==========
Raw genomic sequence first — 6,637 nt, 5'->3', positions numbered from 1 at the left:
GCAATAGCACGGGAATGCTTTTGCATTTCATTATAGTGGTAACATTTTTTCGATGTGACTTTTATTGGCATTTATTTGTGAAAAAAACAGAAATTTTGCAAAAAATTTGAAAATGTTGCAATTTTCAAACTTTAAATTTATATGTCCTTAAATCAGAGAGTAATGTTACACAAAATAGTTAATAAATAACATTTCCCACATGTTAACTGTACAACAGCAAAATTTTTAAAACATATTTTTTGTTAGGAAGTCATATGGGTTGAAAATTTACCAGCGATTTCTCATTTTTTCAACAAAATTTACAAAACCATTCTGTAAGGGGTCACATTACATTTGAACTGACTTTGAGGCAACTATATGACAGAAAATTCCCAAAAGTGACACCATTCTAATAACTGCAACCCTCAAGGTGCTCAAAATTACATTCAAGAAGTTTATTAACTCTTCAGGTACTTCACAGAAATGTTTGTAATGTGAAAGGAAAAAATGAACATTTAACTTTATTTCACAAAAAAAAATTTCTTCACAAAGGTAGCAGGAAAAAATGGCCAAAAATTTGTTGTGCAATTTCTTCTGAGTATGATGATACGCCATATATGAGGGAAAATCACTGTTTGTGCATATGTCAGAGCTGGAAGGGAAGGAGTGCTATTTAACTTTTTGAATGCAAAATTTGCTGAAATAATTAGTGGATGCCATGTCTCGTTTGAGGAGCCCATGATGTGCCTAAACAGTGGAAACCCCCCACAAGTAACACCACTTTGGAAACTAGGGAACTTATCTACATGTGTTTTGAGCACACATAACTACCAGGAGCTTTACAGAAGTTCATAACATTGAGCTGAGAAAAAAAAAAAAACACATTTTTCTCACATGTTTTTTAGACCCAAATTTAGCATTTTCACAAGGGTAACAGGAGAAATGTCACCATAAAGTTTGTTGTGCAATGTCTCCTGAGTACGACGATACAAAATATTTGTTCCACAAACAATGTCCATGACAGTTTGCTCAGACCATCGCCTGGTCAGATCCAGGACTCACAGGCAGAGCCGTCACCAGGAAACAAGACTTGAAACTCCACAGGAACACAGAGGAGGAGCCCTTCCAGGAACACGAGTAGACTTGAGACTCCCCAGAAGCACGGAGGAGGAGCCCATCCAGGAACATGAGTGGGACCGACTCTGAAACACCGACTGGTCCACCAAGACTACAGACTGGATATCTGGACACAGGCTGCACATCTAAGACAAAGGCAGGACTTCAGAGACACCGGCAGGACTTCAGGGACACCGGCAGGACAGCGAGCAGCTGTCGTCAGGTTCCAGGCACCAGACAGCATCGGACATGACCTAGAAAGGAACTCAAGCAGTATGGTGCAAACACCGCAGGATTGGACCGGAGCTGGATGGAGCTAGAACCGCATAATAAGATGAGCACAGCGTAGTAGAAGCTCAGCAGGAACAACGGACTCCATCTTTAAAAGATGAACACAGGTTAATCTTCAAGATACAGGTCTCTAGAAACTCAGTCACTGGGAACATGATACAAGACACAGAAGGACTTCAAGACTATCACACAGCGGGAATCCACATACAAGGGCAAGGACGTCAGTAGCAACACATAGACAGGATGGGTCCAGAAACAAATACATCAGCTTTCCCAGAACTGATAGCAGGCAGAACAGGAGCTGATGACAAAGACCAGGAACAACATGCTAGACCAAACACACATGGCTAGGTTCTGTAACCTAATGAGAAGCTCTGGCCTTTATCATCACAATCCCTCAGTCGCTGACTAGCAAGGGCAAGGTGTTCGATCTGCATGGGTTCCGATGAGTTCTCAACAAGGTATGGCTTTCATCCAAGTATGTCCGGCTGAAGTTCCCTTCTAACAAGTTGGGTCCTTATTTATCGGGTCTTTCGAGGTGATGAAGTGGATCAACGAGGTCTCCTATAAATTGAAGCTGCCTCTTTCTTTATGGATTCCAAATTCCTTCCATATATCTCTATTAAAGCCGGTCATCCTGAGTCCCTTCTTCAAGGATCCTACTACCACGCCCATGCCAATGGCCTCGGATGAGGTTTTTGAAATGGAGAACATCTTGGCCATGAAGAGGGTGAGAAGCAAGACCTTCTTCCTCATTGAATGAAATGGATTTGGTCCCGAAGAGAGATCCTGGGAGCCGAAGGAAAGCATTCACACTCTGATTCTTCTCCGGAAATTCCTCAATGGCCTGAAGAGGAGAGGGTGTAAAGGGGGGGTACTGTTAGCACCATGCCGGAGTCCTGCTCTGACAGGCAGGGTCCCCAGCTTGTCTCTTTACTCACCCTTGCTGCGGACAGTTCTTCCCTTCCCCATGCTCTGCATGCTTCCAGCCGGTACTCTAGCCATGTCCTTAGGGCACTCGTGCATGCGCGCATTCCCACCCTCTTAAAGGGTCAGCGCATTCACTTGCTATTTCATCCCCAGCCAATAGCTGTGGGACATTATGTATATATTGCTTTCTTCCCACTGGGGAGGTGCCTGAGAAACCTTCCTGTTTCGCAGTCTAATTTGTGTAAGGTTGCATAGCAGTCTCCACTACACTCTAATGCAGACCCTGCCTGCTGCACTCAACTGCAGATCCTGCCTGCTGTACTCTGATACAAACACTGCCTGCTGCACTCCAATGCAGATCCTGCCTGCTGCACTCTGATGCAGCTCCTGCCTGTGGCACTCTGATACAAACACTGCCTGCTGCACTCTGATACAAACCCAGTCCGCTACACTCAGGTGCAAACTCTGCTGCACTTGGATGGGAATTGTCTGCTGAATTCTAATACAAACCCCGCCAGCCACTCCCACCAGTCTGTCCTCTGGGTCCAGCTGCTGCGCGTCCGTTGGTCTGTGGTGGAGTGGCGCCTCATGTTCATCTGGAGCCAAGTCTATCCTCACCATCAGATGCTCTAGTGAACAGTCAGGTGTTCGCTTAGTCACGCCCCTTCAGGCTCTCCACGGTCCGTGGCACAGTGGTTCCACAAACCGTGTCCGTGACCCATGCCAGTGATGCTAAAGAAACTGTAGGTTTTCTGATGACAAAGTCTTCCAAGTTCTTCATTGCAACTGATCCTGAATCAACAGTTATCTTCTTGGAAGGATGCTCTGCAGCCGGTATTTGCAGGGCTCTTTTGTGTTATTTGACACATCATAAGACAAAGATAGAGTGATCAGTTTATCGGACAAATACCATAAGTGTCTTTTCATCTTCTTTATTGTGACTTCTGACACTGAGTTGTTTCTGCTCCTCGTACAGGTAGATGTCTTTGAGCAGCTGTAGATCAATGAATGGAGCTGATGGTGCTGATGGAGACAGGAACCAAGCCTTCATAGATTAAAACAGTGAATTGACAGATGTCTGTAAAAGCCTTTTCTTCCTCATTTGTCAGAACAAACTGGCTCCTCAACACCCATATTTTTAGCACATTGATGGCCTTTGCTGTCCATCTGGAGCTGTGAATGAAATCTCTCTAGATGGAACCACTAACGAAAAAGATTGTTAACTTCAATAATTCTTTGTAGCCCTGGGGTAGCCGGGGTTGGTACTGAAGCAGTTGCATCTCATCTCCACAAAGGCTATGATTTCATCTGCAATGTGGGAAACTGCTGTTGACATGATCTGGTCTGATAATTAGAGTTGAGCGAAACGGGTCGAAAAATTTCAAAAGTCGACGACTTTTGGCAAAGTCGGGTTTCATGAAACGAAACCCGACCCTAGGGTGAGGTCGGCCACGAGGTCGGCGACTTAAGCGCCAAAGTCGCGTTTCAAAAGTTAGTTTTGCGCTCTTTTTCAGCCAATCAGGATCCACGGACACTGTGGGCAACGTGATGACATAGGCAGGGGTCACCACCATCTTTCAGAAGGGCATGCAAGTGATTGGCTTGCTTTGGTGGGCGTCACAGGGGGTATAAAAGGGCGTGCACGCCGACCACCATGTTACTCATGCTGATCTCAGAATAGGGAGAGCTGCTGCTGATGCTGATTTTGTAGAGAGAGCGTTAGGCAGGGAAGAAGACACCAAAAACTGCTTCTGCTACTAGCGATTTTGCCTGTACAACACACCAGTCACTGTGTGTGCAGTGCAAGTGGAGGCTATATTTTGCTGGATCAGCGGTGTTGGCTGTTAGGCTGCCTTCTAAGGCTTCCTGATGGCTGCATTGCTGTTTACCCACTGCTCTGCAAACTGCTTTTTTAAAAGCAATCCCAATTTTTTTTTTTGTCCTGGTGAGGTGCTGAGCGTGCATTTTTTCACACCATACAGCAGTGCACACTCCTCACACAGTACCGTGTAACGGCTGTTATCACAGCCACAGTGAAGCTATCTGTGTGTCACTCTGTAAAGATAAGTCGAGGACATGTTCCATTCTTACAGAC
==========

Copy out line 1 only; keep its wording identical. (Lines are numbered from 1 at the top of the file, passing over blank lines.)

Raw genomic sequence first — 6,637 nt, 5'->3', positions numbered from 1 at the left: